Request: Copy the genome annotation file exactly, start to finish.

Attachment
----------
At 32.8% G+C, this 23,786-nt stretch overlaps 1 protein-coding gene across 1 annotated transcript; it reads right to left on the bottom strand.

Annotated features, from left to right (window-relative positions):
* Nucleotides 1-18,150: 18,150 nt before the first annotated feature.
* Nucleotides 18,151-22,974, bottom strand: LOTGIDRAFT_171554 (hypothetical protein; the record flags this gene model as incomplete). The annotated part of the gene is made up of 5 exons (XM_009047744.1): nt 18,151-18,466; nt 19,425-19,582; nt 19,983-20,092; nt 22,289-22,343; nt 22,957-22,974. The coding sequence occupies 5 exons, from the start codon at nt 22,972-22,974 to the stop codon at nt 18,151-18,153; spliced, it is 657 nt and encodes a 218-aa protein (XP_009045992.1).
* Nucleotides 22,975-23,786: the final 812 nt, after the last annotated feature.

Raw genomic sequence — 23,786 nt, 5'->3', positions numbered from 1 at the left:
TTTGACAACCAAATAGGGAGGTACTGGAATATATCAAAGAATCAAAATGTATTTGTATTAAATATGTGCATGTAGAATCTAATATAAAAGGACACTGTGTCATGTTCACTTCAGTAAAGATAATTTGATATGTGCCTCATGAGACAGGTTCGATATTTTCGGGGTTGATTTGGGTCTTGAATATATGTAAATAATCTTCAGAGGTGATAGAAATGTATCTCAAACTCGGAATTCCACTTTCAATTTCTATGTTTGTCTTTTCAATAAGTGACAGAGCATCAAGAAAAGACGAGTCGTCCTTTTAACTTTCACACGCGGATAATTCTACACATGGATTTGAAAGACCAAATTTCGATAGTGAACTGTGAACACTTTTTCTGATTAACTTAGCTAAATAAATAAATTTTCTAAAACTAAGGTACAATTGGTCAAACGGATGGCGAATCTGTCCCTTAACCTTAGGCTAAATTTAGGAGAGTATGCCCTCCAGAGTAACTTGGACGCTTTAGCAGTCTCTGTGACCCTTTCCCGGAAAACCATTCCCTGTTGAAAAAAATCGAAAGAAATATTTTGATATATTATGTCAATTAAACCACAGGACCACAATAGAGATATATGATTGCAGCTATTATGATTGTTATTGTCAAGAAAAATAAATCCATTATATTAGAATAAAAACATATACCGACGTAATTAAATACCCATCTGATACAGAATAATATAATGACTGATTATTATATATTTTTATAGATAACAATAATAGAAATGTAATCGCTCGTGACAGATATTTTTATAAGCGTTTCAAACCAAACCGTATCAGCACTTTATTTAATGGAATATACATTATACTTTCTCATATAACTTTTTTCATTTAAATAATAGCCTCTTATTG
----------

At 32.8% G+C, this 23,786-nt stretch overlaps 1 protein-coding gene across 1 annotated transcript; it reads right to left on the bottom strand.

Annotated features, from left to right (window-relative positions):
* Nucleotides 1-18,150: 18,150 nt before the first annotated feature.
* Nucleotides 18,151-22,974, bottom strand: LOTGIDRAFT_171554 (hypothetical protein; the record flags this gene model as incomplete). The annotated part of the gene is made up of 5 exons (XM_009047744.1): nt 18,151-18,466; nt 19,425-19,582; nt 19,983-20,092; nt 22,289-22,343; nt 22,957-22,974. The coding sequence occupies 5 exons, from the start codon at nt 22,972-22,974 to the stop codon at nt 18,151-18,153; spliced, it is 657 nt and encodes a 218-aa protein (XP_009045992.1).
* Nucleotides 22,975-23,786: the final 812 nt, after the last annotated feature.

Raw genomic sequence — 23,786 nt, 5'->3', positions numbered from 1 at the left:
TTTGACAACCAAATAGGGAGGTACTGGAATATATCAAAGAATCAAAATGTATTTGTATTAAATATGTGCATGTAGAATCTAATATAAAAGGACACTGTGTCATGTTCACTTCAGTAAAGATAATTTGATATGTGCCTCATGAGACAGGTTCGATATTTTCGGGGTTGATTTGGGTCTTGAATATATGTAAATAATCTTCAGAGGTGATAGAAATGTATCTCAAACTCGGAATTCCACTTTCAATTTCTATGTTTGTCTTTTCAATAAGTGACAGAGCATCAAGAAAAGACGAGTCGTCCTTTTAACTTTCACACGCGGATAATTCTACACATGGATTTGAAAGACCAAATTTCGATAGTGAACTGTGAACACTTTTTCTGATTAACTTAGCTAAATAAATAAATTTTCTAAAACTAAGGTACAATTGGTCAAACGGATGGCGAATCTGTCCCTTAACCTTAGGCTAAATTTAGGAGAGTATGCCCTCCAGAGTAACTTGGACGCTTTAGCAGTCTCTGTGACCCTTTCCCGGAAAACCATTCCCTGTTGAAAAAAATCGAAAGAAATATTTTGATATATTATGTCAATTAAACCACAGGACCACAATAGAGATATATGATTGCAGCTATTATGATTGTTATTGTCAAGAAAAATAAATCCATTATATTAGAATAAAAACATATACCGACGTAATTAAATACCCATCTGATACAGAATAATATAATGACTGATTATTATATATTTTTATAGATAACAATAATAGAAATGTAATCGCTCGTGACAGATATTTTTATAAGCGTTTCAAACCAAACCGTATCAGCACTTTATTTAATGGAATATACATTATACTTTCTCATATAACTTTTTTCATTTAAATAATAGCCTCTTATTG